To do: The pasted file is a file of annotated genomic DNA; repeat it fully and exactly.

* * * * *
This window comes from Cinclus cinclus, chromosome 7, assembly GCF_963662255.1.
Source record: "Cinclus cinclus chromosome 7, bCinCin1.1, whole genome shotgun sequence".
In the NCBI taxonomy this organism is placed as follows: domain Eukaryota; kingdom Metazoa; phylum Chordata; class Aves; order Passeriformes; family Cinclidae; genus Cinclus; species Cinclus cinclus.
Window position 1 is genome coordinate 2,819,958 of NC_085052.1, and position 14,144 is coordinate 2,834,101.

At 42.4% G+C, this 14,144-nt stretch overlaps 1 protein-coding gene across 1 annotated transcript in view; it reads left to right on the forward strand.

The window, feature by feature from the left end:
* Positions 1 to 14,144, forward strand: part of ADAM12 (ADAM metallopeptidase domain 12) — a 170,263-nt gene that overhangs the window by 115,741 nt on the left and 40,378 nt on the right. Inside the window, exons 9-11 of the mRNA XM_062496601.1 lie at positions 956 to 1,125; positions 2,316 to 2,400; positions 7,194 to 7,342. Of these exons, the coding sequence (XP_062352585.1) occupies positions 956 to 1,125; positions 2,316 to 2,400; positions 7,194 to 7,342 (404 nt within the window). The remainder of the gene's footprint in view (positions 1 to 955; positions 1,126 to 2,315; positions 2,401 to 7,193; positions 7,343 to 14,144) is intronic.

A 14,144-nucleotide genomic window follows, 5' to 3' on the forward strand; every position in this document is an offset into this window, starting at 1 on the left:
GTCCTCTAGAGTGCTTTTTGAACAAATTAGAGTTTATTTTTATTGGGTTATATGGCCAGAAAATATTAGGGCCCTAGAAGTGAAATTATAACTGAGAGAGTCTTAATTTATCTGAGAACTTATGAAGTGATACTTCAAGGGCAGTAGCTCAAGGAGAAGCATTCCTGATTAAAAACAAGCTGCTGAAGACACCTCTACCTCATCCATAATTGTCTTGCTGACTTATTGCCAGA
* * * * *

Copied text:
This window comes from Cinclus cinclus, chromosome 7, assembly GCF_963662255.1.
Source record: "Cinclus cinclus chromosome 7, bCinCin1.1, whole genome shotgun sequence".
In the NCBI taxonomy this organism is placed as follows: domain Eukaryota; kingdom Metazoa; phylum Chordata; class Aves; order Passeriformes; family Cinclidae; genus Cinclus; species Cinclus cinclus.
Window position 1 is genome coordinate 2,819,958 of NC_085052.1, and position 14,144 is coordinate 2,834,101.

At 42.4% G+C, this 14,144-nt stretch overlaps 1 protein-coding gene across 1 annotated transcript in view; it reads left to right on the forward strand.

The window, feature by feature from the left end:
* Positions 1 to 14,144, forward strand: part of ADAM12 (ADAM metallopeptidase domain 12) — a 170,263-nt gene that overhangs the window by 115,741 nt on the left and 40,378 nt on the right. Inside the window, exons 9-11 of the mRNA XM_062496601.1 lie at positions 956 to 1,125; positions 2,316 to 2,400; positions 7,194 to 7,342. Of these exons, the coding sequence (XP_062352585.1) occupies positions 956 to 1,125; positions 2,316 to 2,400; positions 7,194 to 7,342 (404 nt within the window). The remainder of the gene's footprint in view (positions 1 to 955; positions 1,126 to 2,315; positions 2,401 to 7,193; positions 7,343 to 14,144) is intronic.

A 14,144-nucleotide genomic window follows, 5' to 3' on the forward strand; every position in this document is an offset into this window, starting at 1 on the left:
GTCCTCTAGAGTGCTTTTTGAACAAATTAGAGTTTATTTTTATTGGGTTATATGGCCAGAAAATATTAGGGCCCTAGAAGTGAAATTATAACTGAGAGAGTCTTAATTTATCTGAGAACTTATGAAGTGATACTTCAAGGGCAGTAGCTCAAGGAGAAGCATTCCTGATTAAAAACAAGCTGCTGAAGACACCTCTACCTCATCCATAATTGTCTTGCTGACTTATTGCCAGA